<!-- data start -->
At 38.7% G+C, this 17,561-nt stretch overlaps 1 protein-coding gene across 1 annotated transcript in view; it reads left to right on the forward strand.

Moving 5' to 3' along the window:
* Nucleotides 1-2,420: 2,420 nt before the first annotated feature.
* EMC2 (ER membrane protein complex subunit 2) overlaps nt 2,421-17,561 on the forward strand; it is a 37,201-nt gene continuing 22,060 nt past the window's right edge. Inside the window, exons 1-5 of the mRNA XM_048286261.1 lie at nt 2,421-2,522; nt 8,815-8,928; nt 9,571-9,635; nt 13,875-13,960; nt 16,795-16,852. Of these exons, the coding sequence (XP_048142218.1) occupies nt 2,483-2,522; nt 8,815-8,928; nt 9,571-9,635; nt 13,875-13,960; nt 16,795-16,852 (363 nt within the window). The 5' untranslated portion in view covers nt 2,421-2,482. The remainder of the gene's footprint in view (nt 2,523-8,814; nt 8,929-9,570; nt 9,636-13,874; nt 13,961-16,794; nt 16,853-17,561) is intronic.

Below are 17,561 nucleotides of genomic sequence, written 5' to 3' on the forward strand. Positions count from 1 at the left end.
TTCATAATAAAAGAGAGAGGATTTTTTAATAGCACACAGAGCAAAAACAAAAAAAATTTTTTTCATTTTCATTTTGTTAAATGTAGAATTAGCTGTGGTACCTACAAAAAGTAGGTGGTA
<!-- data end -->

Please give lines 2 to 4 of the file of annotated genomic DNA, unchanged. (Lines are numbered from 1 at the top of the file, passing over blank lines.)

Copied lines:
Moving 5' to 3' along the window:
* Nucleotides 1-2,420: 2,420 nt before the first annotated feature.
* EMC2 (ER membrane protein complex subunit 2) overlaps nt 2,421-17,561 on the forward strand; it is a 37,201-nt gene continuing 22,060 nt past the window's right edge. Inside the window, exons 1-5 of the mRNA XM_048286261.1 lie at nt 2,421-2,522; nt 8,815-8,928; nt 9,571-9,635; nt 13,875-13,960; nt 16,795-16,852. Of these exons, the coding sequence (XP_048142218.1) occupies nt 2,483-2,522; nt 8,815-8,928; nt 9,571-9,635; nt 13,875-13,960; nt 16,795-16,852 (363 nt within the window). The 5' untranslated portion in view covers nt 2,421-2,482. The remainder of the gene's footprint in view (nt 2,523-8,814; nt 8,929-9,570; nt 9,636-13,874; nt 13,961-16,794; nt 16,853-17,561) is intronic.